2 August 2017

[REPOST] Why democracy doesn’t work on its own

As New Zealanders, we regularly celebrate our commitment to democracy. It has rightly been described as the underlying principle of our system of government. We’re pretty proud of our democratic history and some of the civic innovations we’ve brought to our small democracy in the South Pacific.

And, in less than eight weeks, New Zealanders will engage in the most symbolic democratic act. Casting a vote in our general election is a profound ritual that reminds us, as citizens, of our place and influence in the affairs of the state.

Yet democracy as a civic phenomenon can’t operate by itself. The business of governance is vast, complex and never static. The operation of the state needs to be carefully supported by structures to ensure it remains faithful to its democratic pedigree.

And that’s where our constitution comes in.

Yes, contrary to some myths, we have one. And a pretty good one too.

True, unlike in most countries, our constitution is unwritten, in the sense that we do not have one single, sacred constitutional instrument and the courts actively policing it by striking down legislation. But that is not to say we don’t have a rich set of constitutional rules and norms that do the essential work of a constitution: empowering and constraining government.

There’s the Constitution Act 1986, which provides a basic—but incomplete—sketch of the system. Other important pieces of legislation fill many of those gaps. An instrument like the New Zealand Bill of Rights Act 1990 would elsewhere probably be found in a nation’s constitutional document. So too would key parts of the Electoral Act, State Sector Act, Public Finance Act and other legislation regulating our branches of government. In a few instances, we have to look back to our British heritage for some statutes regulating institutions we have borrowed from abroad.

And, beyond formal rules, there’s also an understanding on the part of the governors that they should do the right thing — some sort of sense of civic virtue or collective conscience.

But, like in any home or habitation, we must be vigilant about making sure it’s still fit for purpose.

Formal government-led reviews of our constitutional arrangements have sadly tended to fall flat after long-running processes. Thankfully, Sir Geoffrey Palmer and Dr Andrew Butler’s recent initiative advocating a codified, supreme written constitution has injected something fresh into the mix. And Matike Mai Aotearoa, the Independent Iwi Working Group on Constitutional Transformation, has consulted widely with iwi and hapÅ« to generate alternative models of constitutional governance. These are important proposals that deserve our attention, engagement and response.

But it may also pay to pause and reflect before we embark on any constitutional renovation. Are we asking the right questions? Constitutions necessarily reflect the style of democratic society we want and how we think it’s best to keep our governors honest — things on which there are legitimate different viewpoints.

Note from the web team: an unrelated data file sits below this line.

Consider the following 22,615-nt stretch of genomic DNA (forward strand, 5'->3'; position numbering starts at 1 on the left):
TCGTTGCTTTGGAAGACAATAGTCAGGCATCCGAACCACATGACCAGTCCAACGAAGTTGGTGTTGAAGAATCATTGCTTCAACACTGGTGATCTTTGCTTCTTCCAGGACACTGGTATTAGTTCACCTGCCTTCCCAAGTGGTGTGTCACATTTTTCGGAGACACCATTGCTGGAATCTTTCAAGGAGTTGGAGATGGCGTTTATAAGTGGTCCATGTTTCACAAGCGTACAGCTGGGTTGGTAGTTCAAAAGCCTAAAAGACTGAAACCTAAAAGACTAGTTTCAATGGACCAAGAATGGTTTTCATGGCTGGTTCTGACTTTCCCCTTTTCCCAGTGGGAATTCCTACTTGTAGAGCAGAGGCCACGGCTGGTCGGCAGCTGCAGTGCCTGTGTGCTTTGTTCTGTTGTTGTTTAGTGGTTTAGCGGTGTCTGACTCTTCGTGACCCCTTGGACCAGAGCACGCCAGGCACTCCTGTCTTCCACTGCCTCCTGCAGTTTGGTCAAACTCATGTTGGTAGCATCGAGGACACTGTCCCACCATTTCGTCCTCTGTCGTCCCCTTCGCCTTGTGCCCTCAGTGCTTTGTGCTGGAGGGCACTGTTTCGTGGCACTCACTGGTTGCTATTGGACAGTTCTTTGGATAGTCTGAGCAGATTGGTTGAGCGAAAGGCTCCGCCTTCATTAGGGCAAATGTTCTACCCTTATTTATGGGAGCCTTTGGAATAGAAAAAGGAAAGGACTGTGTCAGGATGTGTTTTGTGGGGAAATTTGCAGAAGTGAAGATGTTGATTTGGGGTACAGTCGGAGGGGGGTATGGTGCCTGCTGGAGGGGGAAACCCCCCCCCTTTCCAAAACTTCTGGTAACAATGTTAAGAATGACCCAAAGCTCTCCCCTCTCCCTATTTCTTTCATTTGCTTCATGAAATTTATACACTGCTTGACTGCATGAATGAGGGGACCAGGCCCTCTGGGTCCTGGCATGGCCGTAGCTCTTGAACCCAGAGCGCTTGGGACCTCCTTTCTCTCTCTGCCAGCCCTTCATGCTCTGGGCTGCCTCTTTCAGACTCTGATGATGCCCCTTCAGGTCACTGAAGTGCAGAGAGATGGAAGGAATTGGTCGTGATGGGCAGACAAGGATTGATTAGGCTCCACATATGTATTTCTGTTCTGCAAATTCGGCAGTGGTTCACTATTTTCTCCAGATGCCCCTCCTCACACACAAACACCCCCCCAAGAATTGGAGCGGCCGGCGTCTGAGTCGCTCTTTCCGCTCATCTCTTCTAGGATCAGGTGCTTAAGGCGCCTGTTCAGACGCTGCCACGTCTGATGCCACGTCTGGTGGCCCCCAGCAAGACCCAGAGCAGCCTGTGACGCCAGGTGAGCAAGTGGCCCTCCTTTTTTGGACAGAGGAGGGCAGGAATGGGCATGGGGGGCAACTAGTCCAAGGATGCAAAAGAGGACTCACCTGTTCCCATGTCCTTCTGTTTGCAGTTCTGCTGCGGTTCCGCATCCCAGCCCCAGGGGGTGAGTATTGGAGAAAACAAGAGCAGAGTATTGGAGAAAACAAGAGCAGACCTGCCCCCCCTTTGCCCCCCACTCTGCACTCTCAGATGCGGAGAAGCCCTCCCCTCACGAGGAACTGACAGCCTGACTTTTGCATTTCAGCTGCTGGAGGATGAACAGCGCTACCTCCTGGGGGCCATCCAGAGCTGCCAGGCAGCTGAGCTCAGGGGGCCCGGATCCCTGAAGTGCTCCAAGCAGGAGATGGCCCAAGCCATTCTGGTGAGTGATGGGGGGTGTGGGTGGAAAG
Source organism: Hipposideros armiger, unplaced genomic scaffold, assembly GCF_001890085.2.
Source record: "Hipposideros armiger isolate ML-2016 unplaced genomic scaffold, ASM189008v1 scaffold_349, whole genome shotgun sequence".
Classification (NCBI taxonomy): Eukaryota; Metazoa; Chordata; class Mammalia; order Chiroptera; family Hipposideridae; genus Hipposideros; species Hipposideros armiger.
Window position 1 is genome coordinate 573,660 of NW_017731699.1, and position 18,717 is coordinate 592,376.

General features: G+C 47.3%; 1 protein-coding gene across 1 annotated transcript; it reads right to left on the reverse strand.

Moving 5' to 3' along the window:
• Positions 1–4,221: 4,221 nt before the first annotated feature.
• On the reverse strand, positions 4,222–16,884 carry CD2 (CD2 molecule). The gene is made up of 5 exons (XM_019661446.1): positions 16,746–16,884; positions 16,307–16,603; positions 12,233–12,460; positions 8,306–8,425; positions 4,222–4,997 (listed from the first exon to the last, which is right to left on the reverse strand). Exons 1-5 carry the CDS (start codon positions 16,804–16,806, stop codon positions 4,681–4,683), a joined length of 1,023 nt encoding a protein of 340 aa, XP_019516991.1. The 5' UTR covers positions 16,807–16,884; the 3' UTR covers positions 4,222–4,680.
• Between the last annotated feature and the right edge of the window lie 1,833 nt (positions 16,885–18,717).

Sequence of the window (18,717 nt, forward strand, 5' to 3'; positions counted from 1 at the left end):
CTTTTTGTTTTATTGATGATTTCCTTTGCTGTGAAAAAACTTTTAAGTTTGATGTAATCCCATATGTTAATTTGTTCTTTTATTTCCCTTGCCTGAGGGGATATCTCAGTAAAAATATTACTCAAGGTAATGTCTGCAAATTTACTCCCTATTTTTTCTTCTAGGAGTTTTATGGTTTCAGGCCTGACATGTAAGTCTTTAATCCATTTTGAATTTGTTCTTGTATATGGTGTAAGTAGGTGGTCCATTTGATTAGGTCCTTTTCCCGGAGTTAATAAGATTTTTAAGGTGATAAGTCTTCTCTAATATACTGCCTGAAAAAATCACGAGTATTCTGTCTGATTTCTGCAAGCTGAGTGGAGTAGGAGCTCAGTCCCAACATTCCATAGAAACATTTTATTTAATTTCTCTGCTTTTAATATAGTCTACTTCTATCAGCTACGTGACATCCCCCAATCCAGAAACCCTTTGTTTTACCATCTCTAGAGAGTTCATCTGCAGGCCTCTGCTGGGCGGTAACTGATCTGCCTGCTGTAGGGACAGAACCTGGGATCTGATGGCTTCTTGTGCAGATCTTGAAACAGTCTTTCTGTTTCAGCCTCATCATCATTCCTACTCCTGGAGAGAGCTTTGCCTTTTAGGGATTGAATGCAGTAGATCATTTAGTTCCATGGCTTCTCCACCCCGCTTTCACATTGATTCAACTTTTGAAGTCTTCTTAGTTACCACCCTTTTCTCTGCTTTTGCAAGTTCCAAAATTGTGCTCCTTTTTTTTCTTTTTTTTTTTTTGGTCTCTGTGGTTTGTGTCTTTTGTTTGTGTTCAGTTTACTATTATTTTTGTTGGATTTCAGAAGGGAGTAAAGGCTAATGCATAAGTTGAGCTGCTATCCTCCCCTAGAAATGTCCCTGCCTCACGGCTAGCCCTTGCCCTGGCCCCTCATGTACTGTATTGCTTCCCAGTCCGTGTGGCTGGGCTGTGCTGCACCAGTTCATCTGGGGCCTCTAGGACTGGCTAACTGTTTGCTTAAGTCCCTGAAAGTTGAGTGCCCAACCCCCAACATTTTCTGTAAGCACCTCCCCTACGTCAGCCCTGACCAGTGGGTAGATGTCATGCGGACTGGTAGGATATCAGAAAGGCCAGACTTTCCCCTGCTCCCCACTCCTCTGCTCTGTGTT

Do we want a lawyer’s constitution, with judges as active guardians of rightness? Or do we have more faith in the dynamics of the political—and ultimately electoral—process to ensure our governors stay on the right track? Do we want a constitution that seeks to bring substantive solutions to the problems of the day? Or do we prefer a framework that promotes dialogue, collaboration and inventiveness? Where should the locus of power be situated within our system of government — what’s the best balance between Parliament, the executive and the courts? What role for people in their communities — in neighbourhoods, on marae, in social networks?

Do we want an expressive constitution that seeks to manifest a certain set of values? Or are we content with our current understated and patchwork style of civic identity? And who is the audience(s) for our constitution and who should it speak to? Is a detailed, entrenched constitution the solution to civic literacy and public participation in society? Or is it more important that the constitutional players themselves know the rules of the game? How else might we cultivate community-mindedness?

All important questions. And questions that deserve ongoing discussion, not just among the legal and political elite. If we care about democracy, we also need to care about the structures that curate it — those structures frame how our society confronts the problems of today and tomorrow. Ongoing conservation, and sometimes renovation, is essential.

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This opinion piece was first posted on Newsroom:

Course Outline

Lord Justice Lawton in Maxwell v Department of Trade and Industry [1974] 2 All ER 122 said:

"From time to time ... lawyers and judges have tried to define what constitutes fairness. Like defining an elephant, it is not easy to do, although fairness in practice has the elephantine quality of being easy to recognise. As a result of these efforts a word in common usage has acquired the trappings of legalism: 'acting fairly' has become 'acting in accordance with the rules of natural justice', and on occasion has been dressed up with Latin tags. This phrase in my opinion serves no useful purpose and in recent years it has encouraged lawyers to try to put those who hold inquiries into legal straitjackets.... For the purposes of my judgment I intend to ask myself this simple question: did the [decision-maker] act fairly towards the plaintiff?"

This course examines the elephantine concept of fairness in the law, along with other contemporary legal issues.

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